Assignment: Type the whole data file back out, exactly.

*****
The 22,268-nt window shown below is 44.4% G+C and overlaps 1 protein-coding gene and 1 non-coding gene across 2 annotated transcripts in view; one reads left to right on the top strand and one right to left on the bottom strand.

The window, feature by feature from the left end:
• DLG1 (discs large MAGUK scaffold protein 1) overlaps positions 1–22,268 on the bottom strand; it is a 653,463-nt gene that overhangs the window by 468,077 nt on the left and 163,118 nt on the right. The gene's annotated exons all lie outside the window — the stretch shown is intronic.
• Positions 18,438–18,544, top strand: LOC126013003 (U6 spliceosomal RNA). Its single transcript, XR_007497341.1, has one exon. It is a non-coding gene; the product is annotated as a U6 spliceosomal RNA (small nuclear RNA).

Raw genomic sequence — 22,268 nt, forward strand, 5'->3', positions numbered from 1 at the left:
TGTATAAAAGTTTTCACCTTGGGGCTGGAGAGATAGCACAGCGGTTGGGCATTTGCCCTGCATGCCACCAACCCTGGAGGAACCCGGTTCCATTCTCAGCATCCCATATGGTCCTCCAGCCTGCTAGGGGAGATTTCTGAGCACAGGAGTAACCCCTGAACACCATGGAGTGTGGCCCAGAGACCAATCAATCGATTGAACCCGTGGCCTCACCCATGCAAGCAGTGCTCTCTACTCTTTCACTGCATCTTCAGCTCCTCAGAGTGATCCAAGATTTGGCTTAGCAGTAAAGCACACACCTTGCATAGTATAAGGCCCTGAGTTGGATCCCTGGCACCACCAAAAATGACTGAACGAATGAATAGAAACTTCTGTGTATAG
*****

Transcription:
The 22,268-nt window shown below is 44.4% G+C and overlaps 1 protein-coding gene and 1 non-coding gene across 2 annotated transcripts in view; one reads left to right on the top strand and one right to left on the bottom strand.

The window, feature by feature from the left end:
• DLG1 (discs large MAGUK scaffold protein 1) overlaps positions 1–22,268 on the bottom strand; it is a 653,463-nt gene that overhangs the window by 468,077 nt on the left and 163,118 nt on the right. The gene's annotated exons all lie outside the window — the stretch shown is intronic.
• Positions 18,438–18,544, top strand: LOC126013003 (U6 spliceosomal RNA). Its single transcript, XR_007497341.1, has one exon. It is a non-coding gene; the product is annotated as a U6 spliceosomal RNA (small nuclear RNA).

Raw genomic sequence — 22,268 nt, forward strand, 5'->3', positions numbered from 1 at the left:
TGTATAAAAGTTTTCACCTTGGGGCTGGAGAGATAGCACAGCGGTTGGGCATTTGCCCTGCATGCCACCAACCCTGGAGGAACCCGGTTCCATTCTCAGCATCCCATATGGTCCTCCAGCCTGCTAGGGGAGATTTCTGAGCACAGGAGTAACCCCTGAACACCATGGAGTGTGGCCCAGAGACCAATCAATCGATTGAACCCGTGGCCTCACCCATGCAAGCAGTGCTCTCTACTCTTTCACTGCATCTTCAGCTCCTCAGAGTGATCCAAGATTTGGCTTAGCAGTAAAGCACACACCTTGCATAGTATAAGGCCCTGAGTTGGATCCCTGGCACCACCAAAAATGACTGAACGAATGAATAGAAACTTCTGTGTATAG